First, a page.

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Finding Money For College

February 6, 2010

Tis the season to find money for college and boy have I been getting the questions.  Parents and students all over the country are looking for the perfect combination of financial aid including grants and scholarships.  So in order to provide the best answers to these questions I enlisted the help of an expert to assist in navigating the sometimes confusing landscape of finding money for higher education.

Felicia Ferguson Ailster is a Financial Aid Professional with over 15 years of experience. She received her Bachelor’s Degree from the University of Florida and her Master’s Degree in Business Leadership from Shorter College. She has administered financial aid for schools such as Emory University, University of Georgia, Georgia State University and Georgia Gwinnett College to name a few. She has also contributed her experience to private financial aid firms for the past 8 years.

What is the best advice you could give parents regarding where to start when looking for financial aid?

  • The first step I would tell parents to do is to complete their federal income tax return. Immediately after completing their tax return, if the student is attending a public school, they should complete their FAFSA online. If the student is attending a private school they should also complete a  CSS profile.

What is the most common misconception parents have regarding financial aid?

  • The most common misconception from parents is that they make a lot of money on paper therefore, they will not receive any financial aid. Many times those parents may not be eligible for need based grants, but they could qualify for need based loans. The truth is, you can make a million dollars and still qualify for some type of financial assistance.

Given the economic decline, what options are out there for students whose parents have been affected by the economic downturn?

  • Due to the economic downturn within the past few years, the federal government will recalculate your eligibility due to a lay off status.

What are some great resources where parents can find additional college funding if they need it.

  • Fastweb is a great resource for parents looking to find additional funding for school.

Check out what our expert had to say

How do you assist young people looking for money

I basically direct students and parents to the resources available(maybe not in plain view) to them in assisting them with financial aid. Also, if time and availability permits, I guide parents through the FAFSA and CSS Profile application process. And once a student is awarded financial aid, I explain what each award means to the student and to the parent.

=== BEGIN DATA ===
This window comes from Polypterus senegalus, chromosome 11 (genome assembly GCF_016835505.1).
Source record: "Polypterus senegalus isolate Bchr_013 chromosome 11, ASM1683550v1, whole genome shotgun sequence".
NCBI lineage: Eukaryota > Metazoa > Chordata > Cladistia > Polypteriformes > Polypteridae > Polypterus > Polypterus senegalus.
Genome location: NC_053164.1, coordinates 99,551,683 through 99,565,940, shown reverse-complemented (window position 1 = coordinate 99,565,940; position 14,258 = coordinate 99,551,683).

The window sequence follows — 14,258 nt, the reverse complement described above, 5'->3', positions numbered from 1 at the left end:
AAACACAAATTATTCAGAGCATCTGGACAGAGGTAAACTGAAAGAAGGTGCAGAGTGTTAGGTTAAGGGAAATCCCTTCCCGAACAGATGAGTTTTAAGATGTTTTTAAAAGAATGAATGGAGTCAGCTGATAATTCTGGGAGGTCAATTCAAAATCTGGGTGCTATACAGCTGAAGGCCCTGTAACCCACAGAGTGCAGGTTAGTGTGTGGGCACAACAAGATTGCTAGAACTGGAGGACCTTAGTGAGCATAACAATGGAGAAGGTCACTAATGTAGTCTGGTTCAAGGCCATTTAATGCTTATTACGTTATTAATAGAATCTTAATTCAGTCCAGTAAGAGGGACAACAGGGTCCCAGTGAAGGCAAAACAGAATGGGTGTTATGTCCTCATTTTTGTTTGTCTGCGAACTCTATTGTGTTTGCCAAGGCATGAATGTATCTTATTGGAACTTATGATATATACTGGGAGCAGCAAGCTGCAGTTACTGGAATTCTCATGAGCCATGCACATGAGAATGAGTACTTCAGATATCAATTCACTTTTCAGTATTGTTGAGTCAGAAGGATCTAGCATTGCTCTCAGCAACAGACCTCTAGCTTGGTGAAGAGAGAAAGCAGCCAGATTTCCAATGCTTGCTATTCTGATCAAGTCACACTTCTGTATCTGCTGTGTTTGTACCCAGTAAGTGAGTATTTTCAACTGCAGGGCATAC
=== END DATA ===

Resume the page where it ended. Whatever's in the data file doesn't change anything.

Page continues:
Is Harvard really allowing low income students to attend for free?
Yes. It is a generous opportunity that Harvard is affording its low income students.

What proportion of parents employment earnings (vs savings and investments) is counted in financial aid formulae; also, the pros and cons of putting assets in a student’s savings account. Folks are stretched these days!

One thing parents may want to realize is most assets and savings must be reported on the FAFSA. The calculation of investments and assets may not be as significant as the Adjusted Gross Income and Wages, but it is still calculated nonetheless.

I would like to know her opinion on 529 plans vs. Roth IRA for long term college saving. I’ll be watching.
Funny you should ask. Well, it would depend on when you would begin withdarwing on the Roth IRA –because it could be counted as income for financial aid purposes.  The rules on caluclating a students need (based on assets) are evolving. 🙂 In 20 years, these rules could all change….
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3 Comments leave one →
  1. Kelshia permalink
    February 7, 2010 1:20 am

    I would like to know which is better between a 529 plan vs. Roth IRA for long term college saving.

  2. March 3, 2010 10:16 pm

    Excellent post. In my experience part of the confusion or frustration with preparing for college isn’t so much a lack of financial aid (be it grants, loans or scholarships), it is a lack of knowledge surrounding financial aid! Demystifying FA, and the college admissions process in general and outlining the resources students have at their fingertips will go a long way to help students be better prepared for college, and more importantly, life after college.

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